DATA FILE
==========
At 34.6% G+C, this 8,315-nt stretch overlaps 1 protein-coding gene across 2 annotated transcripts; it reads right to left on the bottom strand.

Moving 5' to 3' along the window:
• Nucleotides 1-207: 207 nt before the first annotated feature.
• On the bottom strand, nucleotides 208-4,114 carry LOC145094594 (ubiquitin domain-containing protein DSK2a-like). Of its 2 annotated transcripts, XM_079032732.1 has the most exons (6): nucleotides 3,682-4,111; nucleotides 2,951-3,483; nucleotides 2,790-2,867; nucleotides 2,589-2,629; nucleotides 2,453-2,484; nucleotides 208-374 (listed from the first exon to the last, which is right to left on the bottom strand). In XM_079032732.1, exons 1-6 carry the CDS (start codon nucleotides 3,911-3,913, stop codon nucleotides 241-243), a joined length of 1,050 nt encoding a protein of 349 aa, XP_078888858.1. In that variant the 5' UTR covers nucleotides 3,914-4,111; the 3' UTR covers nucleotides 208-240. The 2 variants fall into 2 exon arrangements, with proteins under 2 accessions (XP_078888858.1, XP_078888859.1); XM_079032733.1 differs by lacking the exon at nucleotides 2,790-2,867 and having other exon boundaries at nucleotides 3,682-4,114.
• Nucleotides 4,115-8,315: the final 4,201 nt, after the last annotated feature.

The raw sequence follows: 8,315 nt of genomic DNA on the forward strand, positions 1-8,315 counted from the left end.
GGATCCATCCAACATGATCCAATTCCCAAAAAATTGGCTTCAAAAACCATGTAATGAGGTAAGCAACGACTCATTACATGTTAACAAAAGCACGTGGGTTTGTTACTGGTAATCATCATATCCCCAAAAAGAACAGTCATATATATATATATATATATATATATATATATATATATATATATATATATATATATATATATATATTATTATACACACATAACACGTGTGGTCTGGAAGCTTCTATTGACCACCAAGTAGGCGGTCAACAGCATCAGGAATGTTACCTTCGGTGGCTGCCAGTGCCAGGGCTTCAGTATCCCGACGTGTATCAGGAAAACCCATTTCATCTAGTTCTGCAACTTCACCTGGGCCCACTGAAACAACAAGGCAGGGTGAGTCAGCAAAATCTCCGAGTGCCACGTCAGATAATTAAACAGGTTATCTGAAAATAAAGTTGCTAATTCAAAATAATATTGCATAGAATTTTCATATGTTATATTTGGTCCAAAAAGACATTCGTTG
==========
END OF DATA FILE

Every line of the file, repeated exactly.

At 34.6% G+C, this 8,315-nt stretch overlaps 1 protein-coding gene across 2 annotated transcripts; it reads right to left on the bottom strand.

Moving 5' to 3' along the window:
• Nucleotides 1-207: 207 nt before the first annotated feature.
• On the bottom strand, nucleotides 208-4,114 carry LOC145094594 (ubiquitin domain-containing protein DSK2a-like). Of its 2 annotated transcripts, XM_079032732.1 has the most exons (6): nucleotides 3,682-4,111; nucleotides 2,951-3,483; nucleotides 2,790-2,867; nucleotides 2,589-2,629; nucleotides 2,453-2,484; nucleotides 208-374 (listed from the first exon to the last, which is right to left on the bottom strand). In XM_079032732.1, exons 1-6 carry the CDS (start codon nucleotides 3,911-3,913, stop codon nucleotides 241-243), a joined length of 1,050 nt encoding a protein of 349 aa, XP_078888858.1. In that variant the 5' UTR covers nucleotides 3,914-4,111; the 3' UTR covers nucleotides 208-240. The 2 variants fall into 2 exon arrangements, with proteins under 2 accessions (XP_078888858.1, XP_078888859.1); XM_079032733.1 differs by lacking the exon at nucleotides 2,790-2,867 and having other exon boundaries at nucleotides 3,682-4,114.
• Nucleotides 4,115-8,315: the final 4,201 nt, after the last annotated feature.

The raw sequence follows: 8,315 nt of genomic DNA on the forward strand, positions 1-8,315 counted from the left end.
GGATCCATCCAACATGATCCAATTCCCAAAAAATTGGCTTCAAAAACCATGTAATGAGGTAAGCAACGACTCATTACATGTTAACAAAAGCACGTGGGTTTGTTACTGGTAATCATCATATCCCCAAAAAGAACAGTCATATATATATATATATATATATATATATATATATATATATATATATATATATATATATATATATATTATTATACACACATAACACGTGTGGTCTGGAAGCTTCTATTGACCACCAAGTAGGCGGTCAACAGCATCAGGAATGTTACCTTCGGTGGCTGCCAGTGCCAGGGCTTCAGTATCCCGACGTGTATCAGGAAAACCCATTTCATCTAGTTCTGCAACTTCACCTGGGCCCACTGAAACAACAAGGCAGGGTGAGTCAGCAAAATCTCCGAGTGCCACGTCAGATAATTAAACAGGTTATCTGAAAATAAAGTTGCTAATTCAAAATAATATTGCATAGAATTTTCATATGTTATATTTGGTCCAAAAAGACATTCGTTG